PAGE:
Earlier this year, Samsung introduced the Galaxy Fold — a smartphone that folds like a flip phone and provides all the benefits of a larger screen with the utility of a compact device.
“Galaxy Fold establishes a new normal in which the size of your screen is no longer limited by the size of your device,” says Jen Langan, senior director of Samsung Electronics America.
This new normal could spell changes in the business world, particularly in how technology is used to conduct day-to-day operations.
“With features like three-app, multiactive window and seamless app usability, users can browse and easily multitask with calls, emails, messages, photos and more, on the go,” Langan says.
When paired with Samsung DeX — a platform that transforms the smartphone into a desktop computing experience — users can “access the advanced productivity solution that amplifies the multiactive window experience, so they can truly do more in a PC-like experience from anywhere,” Langan says.
The Galaxy Fold features defense-grade Samsung Knox — a highly secure platform built into Samsung devices, and a set of solutions that leverage the platform — from the chip-level up, so businesses’ information and data are safe, she says.
Foldable devices may appeal to companies looking to equip an increasingly mobile workforce. “For mobile users, the new device allows them to leverage a larger, immersive display for in-depth multitasking and higher quality viewing on the go for video, detailed PowerPoint presentations, business charts and more,” Langan says.
Manufacturers Embrace Foldable Devices
The launch of Galaxy Fold and other foldable devices is an exciting space in the digital marketplace, in part because the industry has been stagnant and lacked true innovation for several years, says Ryan Reith, program vice president of mobile devices at IDC.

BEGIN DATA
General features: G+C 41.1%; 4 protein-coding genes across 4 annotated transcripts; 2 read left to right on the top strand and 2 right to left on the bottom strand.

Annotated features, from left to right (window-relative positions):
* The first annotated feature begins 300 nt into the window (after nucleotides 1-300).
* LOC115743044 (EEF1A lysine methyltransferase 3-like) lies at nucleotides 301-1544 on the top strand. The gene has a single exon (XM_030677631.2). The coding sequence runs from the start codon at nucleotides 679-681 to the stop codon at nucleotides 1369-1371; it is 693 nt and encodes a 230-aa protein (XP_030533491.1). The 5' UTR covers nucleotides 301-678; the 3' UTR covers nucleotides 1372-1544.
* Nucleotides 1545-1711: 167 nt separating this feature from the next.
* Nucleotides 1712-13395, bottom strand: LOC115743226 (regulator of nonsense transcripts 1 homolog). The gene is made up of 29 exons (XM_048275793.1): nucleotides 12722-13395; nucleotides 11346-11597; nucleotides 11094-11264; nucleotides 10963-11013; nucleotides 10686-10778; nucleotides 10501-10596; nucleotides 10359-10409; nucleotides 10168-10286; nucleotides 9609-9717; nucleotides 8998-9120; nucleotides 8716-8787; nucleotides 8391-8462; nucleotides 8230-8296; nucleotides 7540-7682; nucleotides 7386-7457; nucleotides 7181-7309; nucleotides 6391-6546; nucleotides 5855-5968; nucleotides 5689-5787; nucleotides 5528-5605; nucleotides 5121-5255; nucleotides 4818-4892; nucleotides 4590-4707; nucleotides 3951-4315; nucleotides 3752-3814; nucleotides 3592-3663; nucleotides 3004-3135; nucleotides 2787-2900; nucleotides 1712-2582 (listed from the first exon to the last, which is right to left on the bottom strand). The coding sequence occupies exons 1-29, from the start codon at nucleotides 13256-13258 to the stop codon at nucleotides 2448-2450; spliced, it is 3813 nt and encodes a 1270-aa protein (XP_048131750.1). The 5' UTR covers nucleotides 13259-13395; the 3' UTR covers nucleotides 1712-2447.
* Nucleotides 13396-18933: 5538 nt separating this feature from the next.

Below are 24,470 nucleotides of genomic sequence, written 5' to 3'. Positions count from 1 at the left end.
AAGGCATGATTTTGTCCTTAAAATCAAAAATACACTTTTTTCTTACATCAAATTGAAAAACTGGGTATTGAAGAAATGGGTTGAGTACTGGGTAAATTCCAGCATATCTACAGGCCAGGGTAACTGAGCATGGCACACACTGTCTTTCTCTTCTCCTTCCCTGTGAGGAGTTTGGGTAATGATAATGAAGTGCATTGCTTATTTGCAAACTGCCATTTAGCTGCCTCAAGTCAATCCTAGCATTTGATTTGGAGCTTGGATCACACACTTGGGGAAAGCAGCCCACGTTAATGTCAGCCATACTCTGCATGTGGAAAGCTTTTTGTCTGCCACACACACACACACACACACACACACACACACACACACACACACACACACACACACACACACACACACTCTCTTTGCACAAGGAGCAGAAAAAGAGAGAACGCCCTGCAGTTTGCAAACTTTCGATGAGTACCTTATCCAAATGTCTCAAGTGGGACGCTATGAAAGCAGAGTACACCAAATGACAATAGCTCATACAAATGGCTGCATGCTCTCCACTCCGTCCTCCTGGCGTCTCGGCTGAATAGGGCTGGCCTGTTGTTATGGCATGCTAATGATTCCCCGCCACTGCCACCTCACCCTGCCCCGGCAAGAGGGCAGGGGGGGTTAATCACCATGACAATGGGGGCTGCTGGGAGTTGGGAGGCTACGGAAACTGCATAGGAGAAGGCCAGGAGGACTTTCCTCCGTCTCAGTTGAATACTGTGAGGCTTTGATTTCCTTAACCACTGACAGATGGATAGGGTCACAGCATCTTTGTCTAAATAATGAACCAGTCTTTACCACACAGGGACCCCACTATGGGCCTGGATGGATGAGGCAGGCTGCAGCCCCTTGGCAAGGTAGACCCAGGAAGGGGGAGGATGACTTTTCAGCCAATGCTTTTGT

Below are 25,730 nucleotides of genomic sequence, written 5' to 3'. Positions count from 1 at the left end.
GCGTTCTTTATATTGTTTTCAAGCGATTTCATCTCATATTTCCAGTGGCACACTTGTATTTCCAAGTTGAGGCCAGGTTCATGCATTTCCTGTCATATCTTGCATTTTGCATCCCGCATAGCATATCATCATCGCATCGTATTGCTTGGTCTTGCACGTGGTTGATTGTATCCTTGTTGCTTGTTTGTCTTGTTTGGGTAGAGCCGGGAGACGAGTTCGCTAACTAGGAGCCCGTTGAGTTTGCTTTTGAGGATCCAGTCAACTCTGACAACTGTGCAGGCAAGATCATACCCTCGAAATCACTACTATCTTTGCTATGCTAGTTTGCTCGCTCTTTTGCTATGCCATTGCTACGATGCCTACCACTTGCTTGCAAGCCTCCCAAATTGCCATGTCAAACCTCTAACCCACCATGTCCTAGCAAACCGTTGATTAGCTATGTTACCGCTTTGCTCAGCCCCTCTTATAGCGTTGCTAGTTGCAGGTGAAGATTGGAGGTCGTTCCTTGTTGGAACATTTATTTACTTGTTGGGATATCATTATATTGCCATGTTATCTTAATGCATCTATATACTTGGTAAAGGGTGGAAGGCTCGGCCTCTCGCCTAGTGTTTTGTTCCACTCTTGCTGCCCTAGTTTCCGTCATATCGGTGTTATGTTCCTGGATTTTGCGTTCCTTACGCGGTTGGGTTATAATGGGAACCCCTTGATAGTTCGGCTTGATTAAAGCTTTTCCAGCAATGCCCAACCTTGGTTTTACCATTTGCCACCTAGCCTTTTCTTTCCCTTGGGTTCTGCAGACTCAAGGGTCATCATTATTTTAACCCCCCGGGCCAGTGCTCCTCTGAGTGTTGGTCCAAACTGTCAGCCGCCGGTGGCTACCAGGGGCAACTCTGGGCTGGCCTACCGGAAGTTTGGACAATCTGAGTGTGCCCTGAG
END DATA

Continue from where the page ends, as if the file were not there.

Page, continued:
Other device-makers reportedly working on foldable devices include Lenovo-owned Motorola, which is said to be planning a reboot of its once-popular Razr phone; Sony, whose device is reportedly called the Xperia F; and even Apple, which has been mum about its plans but has filed for patents that seem to reveal its intentions to introduce a foldable iPhone.
Reith says that while it may be some time before foldable devices become mainstream, “it’s important to remember these devices will come with a very high price point until volumes can drive down component cost.”
However, Reith sees a place for the emerging technology.
“It is safe to assume the world is addicted to looking at screens, and virtually every industry has followed that path with regard to business processes,” he says. “So, having a single product that can ultimately replace two products will be critical.”
Langan says that is the beauty of Galaxy Fold.
“When folded, it’s designed for quick, one-handed, on-the-go use and comfortable pocket-sized portability,” she says. “When it’s time to sit back and go deeper into content, users can unfold for the most immersive experience on the largest mobile display yet.”
In a blog post, Werner Goertz, research director at Gartner, says the success of the device will hinge on the software used to optimize it when in motion or at rest. If the software can enable “rich yet portable experiences, these devices will be more than a gimmick in my arsenal of productivity tools. There is potential to spawn a new and permanent product category.”
To that end, Microsoft recently indicated it is adapting Windows to work on foldable devices and plans to make big investments in dual-screen hardware for both Windows and Surface. The company will adapt Windows as well as its many built-in apps to work across foldable displays and devices with dual screens.
Reith says the foldable technology is promising, but urges caution for now. “The real question is, will foldable devices matter? I believe they will, but I also think they have a long way to get there.”